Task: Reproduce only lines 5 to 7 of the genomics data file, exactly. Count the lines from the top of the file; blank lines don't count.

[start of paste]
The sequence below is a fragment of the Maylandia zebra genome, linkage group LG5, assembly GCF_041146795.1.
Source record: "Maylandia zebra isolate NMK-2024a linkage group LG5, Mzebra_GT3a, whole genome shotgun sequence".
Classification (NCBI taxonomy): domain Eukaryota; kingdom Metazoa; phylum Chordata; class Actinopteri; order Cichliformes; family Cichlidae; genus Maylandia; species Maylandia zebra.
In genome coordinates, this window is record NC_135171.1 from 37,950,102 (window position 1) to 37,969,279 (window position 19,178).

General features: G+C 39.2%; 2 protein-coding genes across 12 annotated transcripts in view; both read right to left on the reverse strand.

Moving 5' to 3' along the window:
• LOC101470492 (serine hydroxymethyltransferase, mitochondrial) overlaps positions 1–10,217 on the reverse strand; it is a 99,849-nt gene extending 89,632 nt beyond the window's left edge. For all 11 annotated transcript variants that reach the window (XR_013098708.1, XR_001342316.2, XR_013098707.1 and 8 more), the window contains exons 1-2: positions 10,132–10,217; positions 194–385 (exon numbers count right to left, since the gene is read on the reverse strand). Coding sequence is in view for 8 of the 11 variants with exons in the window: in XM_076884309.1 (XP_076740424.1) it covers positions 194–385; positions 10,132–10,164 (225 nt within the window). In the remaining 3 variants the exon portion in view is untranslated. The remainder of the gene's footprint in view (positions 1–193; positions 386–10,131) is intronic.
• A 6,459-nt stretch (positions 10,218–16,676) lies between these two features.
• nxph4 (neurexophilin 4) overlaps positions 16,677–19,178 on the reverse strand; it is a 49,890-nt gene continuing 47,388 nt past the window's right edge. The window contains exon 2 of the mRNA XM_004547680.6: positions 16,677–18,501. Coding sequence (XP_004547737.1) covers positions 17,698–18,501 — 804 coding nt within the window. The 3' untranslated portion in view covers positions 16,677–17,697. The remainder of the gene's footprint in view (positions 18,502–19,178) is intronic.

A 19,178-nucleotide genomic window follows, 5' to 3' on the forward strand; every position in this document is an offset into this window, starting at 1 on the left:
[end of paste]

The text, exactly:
General features: G+C 39.2%; 2 protein-coding genes across 12 annotated transcripts in view; both read right to left on the reverse strand.

Moving 5' to 3' along the window:
• LOC101470492 (serine hydroxymethyltransferase, mitochondrial) overlaps positions 1–10,217 on the reverse strand; it is a 99,849-nt gene extending 89,632 nt beyond the window's left edge. For all 11 annotated transcript variants that reach the window (XR_013098708.1, XR_001342316.2, XR_013098707.1 and 8 more), the window contains exons 1-2: positions 10,132–10,217; positions 194–385 (exon numbers count right to left, since the gene is read on the reverse strand). Coding sequence is in view for 8 of the 11 variants with exons in the window: in XM_076884309.1 (XP_076740424.1) it covers positions 194–385; positions 10,132–10,164 (225 nt within the window). In the remaining 3 variants the exon portion in view is untranslated. The remainder of the gene's footprint in view (positions 1–193; positions 386–10,131) is intronic.